Our family tree has been traced back seven generations. The details of the earliest ancestors were retained by my father's uncle (Helen's father) and passed on to my oldest uncle, who passed it on to my cousins, who passed it on to me. Most of the hard work had already been done (thanks to all contributors) prior to me receiving the information, so I corroborated the details with my parents and other family members and 'formalised' our family tree, which is provided below.
The family name, also called surname or last name, can be defined as a name that is passed from one generation to the next. Most surnames fall into four broad categories:
1. Surnames derived from given names, most often patronymic, referring to a male ancestor. E.g. Johnson, Williams, and Thompson. Arabic examples are Bin-Baaz and Ibn-Uthaymeen. 2. Occupational surnames refer to the occupation of the bearer. E.g. Smith, Clark, and Wright. Arabic example is Al-Qayyim. 3. Locational or topographic surnames are derived from the place that the bearer lived. E.g. Hill, Woods, and Ford. Arabic example is Al-Bukhārī. 4. Surnames derived from nicknames. E.g. White, Young, and Long. Arabic examples are Sayf-ul-lāh and Al-Siddeeq.
According to behindthename.com, in Europe surnames began to be used in the 12th century, but it took several centuries before the majority of Europeans had one. The primary purpose of the surname was to further distinguish people from one another. In the 13th century about a third of the male population had a given name of William, Richard or John. To uniquely identify them, people began referring to different Williams as William the son of Andrew (leading to Anderson), William the cook (leading to Cook), William from the brook (leading to Brooks), William the brown-haired (leading to Brown), and so on. Eventually these surnames became inherited, being passed from parents to children.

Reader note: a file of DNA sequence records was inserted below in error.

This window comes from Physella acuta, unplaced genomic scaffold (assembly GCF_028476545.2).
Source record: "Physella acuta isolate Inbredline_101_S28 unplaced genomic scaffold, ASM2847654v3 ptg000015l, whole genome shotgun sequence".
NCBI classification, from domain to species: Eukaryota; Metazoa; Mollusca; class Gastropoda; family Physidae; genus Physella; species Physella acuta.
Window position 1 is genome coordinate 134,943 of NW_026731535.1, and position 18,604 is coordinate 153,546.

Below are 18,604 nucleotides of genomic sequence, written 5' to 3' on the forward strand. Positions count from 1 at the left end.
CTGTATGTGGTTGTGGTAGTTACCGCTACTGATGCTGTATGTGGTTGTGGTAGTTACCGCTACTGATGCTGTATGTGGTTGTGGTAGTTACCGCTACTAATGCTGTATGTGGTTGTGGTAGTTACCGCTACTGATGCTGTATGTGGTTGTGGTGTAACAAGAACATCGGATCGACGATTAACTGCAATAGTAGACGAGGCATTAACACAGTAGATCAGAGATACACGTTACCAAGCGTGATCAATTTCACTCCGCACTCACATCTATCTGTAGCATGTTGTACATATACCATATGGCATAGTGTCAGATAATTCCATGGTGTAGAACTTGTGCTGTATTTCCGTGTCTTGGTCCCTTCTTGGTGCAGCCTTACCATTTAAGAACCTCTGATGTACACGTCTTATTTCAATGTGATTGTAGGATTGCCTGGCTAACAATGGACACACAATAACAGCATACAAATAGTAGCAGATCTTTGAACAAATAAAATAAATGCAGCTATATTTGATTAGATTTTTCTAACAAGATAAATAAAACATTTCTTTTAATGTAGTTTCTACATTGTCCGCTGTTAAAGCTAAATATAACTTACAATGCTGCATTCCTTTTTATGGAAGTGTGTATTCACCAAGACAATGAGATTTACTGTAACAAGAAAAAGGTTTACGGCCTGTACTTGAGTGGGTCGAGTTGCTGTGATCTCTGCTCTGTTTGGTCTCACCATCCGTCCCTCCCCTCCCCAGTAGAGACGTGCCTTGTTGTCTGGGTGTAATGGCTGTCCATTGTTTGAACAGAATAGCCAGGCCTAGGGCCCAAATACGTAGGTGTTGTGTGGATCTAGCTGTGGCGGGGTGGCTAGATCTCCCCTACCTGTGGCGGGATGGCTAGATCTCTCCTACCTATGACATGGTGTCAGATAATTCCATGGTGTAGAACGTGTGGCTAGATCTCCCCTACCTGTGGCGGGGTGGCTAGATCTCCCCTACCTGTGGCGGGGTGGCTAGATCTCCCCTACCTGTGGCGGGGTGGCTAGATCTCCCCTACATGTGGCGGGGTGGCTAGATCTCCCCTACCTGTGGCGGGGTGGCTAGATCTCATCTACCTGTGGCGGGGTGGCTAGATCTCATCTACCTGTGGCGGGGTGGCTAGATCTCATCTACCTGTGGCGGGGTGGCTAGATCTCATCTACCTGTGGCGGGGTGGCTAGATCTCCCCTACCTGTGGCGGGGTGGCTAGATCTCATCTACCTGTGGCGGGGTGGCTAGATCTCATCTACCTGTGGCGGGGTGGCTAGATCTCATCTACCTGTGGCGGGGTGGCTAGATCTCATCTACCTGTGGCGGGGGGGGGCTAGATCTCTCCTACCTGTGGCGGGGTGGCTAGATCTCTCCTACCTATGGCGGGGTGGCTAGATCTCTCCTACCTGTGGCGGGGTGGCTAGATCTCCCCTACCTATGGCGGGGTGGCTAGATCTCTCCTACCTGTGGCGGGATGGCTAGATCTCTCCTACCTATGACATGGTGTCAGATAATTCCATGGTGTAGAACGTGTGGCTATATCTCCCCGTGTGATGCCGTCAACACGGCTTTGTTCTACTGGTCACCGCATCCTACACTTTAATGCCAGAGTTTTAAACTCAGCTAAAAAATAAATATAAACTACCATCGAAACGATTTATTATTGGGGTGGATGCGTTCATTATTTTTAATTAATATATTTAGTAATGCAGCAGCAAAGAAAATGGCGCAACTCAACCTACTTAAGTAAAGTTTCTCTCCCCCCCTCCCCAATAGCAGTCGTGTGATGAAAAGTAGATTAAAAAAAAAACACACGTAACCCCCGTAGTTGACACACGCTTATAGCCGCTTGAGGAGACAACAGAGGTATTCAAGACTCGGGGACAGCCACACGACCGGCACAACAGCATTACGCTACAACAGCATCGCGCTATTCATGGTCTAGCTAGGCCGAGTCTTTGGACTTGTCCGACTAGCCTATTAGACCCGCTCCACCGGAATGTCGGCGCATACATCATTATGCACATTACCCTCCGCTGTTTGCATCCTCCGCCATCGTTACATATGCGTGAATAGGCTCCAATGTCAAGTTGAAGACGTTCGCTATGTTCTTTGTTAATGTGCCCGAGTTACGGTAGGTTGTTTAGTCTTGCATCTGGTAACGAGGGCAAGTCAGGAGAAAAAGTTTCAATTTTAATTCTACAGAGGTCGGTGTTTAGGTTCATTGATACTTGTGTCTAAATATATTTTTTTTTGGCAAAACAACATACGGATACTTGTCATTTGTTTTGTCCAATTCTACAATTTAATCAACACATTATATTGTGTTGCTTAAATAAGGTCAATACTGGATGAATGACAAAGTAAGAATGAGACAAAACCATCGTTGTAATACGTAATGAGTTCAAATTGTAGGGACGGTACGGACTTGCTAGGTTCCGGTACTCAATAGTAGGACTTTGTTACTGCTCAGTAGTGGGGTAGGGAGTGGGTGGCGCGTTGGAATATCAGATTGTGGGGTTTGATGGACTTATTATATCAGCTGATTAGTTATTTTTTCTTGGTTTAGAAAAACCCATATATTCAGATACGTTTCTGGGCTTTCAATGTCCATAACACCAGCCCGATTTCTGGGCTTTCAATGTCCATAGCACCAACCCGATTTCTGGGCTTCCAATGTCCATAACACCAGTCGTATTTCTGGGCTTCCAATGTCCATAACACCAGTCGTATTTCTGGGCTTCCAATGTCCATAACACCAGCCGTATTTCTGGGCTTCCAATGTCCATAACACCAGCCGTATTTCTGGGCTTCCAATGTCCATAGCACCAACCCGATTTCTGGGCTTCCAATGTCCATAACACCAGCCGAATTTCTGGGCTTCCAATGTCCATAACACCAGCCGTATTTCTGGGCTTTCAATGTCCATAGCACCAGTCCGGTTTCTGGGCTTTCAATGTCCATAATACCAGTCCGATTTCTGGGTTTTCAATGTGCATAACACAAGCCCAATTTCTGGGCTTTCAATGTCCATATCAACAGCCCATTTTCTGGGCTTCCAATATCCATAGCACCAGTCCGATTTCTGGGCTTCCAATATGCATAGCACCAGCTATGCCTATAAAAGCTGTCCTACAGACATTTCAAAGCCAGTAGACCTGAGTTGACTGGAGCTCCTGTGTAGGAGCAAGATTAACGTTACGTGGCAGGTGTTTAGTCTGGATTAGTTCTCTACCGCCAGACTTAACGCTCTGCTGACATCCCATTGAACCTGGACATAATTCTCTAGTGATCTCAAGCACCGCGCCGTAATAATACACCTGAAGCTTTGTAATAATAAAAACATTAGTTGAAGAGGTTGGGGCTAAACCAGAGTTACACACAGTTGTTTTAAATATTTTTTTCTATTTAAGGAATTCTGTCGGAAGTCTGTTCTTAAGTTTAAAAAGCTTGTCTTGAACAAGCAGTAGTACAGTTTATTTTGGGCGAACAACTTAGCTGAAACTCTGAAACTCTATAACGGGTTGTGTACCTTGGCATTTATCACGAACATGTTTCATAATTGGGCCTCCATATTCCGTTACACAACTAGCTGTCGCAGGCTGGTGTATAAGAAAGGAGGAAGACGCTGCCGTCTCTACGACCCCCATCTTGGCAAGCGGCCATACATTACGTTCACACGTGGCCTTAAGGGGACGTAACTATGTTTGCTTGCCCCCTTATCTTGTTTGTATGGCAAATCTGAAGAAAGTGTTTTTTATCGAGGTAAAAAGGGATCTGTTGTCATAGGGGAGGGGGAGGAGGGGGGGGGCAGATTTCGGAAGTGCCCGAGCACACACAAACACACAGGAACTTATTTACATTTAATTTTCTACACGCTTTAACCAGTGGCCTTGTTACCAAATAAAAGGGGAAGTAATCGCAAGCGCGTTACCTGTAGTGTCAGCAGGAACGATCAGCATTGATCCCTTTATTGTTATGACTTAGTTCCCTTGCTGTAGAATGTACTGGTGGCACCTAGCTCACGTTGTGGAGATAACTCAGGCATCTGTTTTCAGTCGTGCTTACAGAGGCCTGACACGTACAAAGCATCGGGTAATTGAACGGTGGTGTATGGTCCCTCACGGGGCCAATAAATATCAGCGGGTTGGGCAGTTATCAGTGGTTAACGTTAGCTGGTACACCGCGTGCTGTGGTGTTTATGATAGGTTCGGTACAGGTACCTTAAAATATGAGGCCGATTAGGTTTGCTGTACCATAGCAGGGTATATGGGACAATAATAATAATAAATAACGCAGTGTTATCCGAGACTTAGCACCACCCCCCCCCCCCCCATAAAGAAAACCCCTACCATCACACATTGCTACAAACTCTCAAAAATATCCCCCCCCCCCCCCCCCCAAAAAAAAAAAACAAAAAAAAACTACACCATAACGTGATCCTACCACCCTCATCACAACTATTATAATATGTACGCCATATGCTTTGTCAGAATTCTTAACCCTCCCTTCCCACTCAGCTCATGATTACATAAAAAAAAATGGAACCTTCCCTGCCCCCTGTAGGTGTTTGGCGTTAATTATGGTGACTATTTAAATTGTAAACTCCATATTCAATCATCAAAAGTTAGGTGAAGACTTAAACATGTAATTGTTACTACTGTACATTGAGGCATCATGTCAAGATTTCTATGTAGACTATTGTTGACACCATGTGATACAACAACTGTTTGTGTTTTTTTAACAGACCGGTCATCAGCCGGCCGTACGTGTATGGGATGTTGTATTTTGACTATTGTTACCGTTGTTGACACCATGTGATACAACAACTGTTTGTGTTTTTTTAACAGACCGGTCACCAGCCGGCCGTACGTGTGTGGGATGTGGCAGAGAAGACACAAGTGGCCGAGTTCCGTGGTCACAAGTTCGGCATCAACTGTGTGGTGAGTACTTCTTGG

We see from the history books of the Muslims that maintaining the family name was an established practice by the Arabs, which precedes the seventh century. So the custom was established in the Arab lands before it reached Europe. When Islām blessed the Arab lands, its teachings encouraged preservation of lineage and having knowledge of one’s family line. Consequently a common naming system could be established across the Muslim community. Sadly, many Islāmic traditions and practices, including the Islāmic naming system, had not become widespread knowledge among the Muslims outside of Arabia (until quite recently). Therefore, naming differed in different areas and in different families. It has to be considered: at what point individuals within the family started to adopt the practice of formally appending the family name when giving names to their children. So at the point when this is initiated, if a man passes on his name as the formal “surname” to his offspring, then his brother’s children would have different surnames to his, although they share the same lineage. This ‘point of initiation’ varies widely for families outside of Europe and Arabia, to the extent that some families have only reached that point in this century. The other consideration to note is that if there is little movement in the residency of family members, then after six or seven generations, a significant population of an area would have the same surname. This could be confusing, and also people may not feel at all close (in relation) to someone who is only related to them by looing back seven generations. Consequently there may arise some aspiration for regrouping and a new ‘point of initiation’.